Global Brands

Global Brands – Global Diversification

The Idea

Nearly 40% of all revenues for the S&P 500 now come from outside the US.  Corporations with globally recognized brands are striving to not only increase their market share in developed markets, but access new markets for the first time.  Shoes, smartphones, search engines, software, sports teams, sports drinks, soft drinks, breakfast food, gas, snacks, coffee, drugs, banks, credit cards, airplanes, coffee.  What are the first brands that pop into your head when you think of these?  Most likely these names are the corporations that are trying like mad to dominate the global consciousness.

Billions of people are gaining access to markets to the first time.  They will be looking to connect to the broader world through, of course the internet, but also through culture, shared experiences and brands.  The portfolio will focus on companies with global recognition that survived the tech bubble of 2001 and held up well through 2008-2009.  Throughout the world, we’ve looked at how companies/corporations contend with international operations and look to benefit from pushing into new markets that they hadn’t otherwise explored.  In some cases, they are small or mid size US based companies looking to expand into Europe or other developed markets.  But the corporations having the most success are those with size and economies of scale.  They can minimize taxes and move to productive areas fast.  These companies also share general concerns about the effects of massive amounts of global stimulus.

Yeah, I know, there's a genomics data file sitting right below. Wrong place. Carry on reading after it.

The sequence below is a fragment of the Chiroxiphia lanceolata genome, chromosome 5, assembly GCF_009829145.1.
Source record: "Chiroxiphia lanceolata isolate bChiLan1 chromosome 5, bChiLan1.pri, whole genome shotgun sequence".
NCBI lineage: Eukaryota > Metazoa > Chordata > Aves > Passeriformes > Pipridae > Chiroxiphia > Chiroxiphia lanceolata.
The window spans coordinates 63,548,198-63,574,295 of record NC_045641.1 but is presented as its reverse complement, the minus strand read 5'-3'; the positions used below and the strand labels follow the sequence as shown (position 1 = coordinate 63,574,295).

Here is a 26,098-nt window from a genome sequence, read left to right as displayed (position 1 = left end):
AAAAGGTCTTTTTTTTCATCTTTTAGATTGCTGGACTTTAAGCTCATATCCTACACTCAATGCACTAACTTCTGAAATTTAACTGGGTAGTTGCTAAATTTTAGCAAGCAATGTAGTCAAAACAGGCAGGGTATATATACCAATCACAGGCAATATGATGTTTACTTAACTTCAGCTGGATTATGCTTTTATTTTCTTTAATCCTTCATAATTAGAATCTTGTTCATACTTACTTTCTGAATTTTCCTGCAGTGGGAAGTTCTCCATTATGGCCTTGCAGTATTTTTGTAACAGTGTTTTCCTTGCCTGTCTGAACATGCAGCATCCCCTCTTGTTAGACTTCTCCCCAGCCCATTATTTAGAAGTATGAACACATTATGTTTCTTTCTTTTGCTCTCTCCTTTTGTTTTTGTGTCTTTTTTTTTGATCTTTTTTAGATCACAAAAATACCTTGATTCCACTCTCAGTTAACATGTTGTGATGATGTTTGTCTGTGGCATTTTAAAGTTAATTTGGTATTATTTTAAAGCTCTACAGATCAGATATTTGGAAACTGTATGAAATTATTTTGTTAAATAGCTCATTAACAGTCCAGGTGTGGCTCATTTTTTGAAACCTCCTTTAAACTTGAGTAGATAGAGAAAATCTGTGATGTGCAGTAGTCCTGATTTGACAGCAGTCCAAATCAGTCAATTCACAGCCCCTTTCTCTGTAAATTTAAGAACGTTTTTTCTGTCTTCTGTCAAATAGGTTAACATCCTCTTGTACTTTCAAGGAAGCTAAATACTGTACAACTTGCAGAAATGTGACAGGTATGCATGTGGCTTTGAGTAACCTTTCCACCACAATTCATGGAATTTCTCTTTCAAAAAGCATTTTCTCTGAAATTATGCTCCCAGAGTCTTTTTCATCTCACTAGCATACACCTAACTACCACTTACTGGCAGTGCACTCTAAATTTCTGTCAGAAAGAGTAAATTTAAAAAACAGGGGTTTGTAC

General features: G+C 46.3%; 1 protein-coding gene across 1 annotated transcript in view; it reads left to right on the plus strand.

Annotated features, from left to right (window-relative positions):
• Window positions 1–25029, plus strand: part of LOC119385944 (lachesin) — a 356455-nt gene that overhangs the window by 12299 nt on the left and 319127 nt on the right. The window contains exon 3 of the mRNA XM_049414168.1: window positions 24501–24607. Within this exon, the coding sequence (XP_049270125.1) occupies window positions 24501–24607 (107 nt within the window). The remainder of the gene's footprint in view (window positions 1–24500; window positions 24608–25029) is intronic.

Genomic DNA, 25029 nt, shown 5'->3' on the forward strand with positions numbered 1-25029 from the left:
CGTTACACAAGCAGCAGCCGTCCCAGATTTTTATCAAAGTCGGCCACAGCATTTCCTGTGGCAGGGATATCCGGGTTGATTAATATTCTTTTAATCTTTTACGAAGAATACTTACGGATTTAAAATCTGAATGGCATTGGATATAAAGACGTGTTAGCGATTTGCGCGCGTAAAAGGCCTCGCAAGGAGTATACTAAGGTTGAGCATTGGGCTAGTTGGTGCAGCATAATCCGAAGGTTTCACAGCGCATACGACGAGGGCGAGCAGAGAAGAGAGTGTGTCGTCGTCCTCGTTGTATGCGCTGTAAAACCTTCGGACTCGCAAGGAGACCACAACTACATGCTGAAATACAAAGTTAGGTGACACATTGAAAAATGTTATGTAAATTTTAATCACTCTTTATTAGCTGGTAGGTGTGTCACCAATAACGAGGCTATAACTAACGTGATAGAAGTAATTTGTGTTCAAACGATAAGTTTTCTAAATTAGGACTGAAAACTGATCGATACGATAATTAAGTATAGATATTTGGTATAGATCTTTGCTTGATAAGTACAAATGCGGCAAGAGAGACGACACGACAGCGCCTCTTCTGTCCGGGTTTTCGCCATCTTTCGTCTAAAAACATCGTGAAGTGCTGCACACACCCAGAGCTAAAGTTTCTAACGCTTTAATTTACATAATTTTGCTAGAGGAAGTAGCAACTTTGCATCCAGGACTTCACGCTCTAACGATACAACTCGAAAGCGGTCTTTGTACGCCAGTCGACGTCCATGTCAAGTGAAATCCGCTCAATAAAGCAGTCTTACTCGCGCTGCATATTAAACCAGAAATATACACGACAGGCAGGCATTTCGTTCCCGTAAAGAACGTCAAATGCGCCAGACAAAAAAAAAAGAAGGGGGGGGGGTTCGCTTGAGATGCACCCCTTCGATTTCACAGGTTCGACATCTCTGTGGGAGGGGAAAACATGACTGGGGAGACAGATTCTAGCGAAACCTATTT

The Process

We screen all 9 S&P 500 sectors through 4 criteria: brand strength, dividend yield, dividend growth, and globally diversified revenue.  From this list, we take the top names with a minimum of 1 security from each sector with a total of 25 names at any given time.

Currently our focus is on US based equities but we are looking to broaden our list in 2014 to include global brands based outside the United States.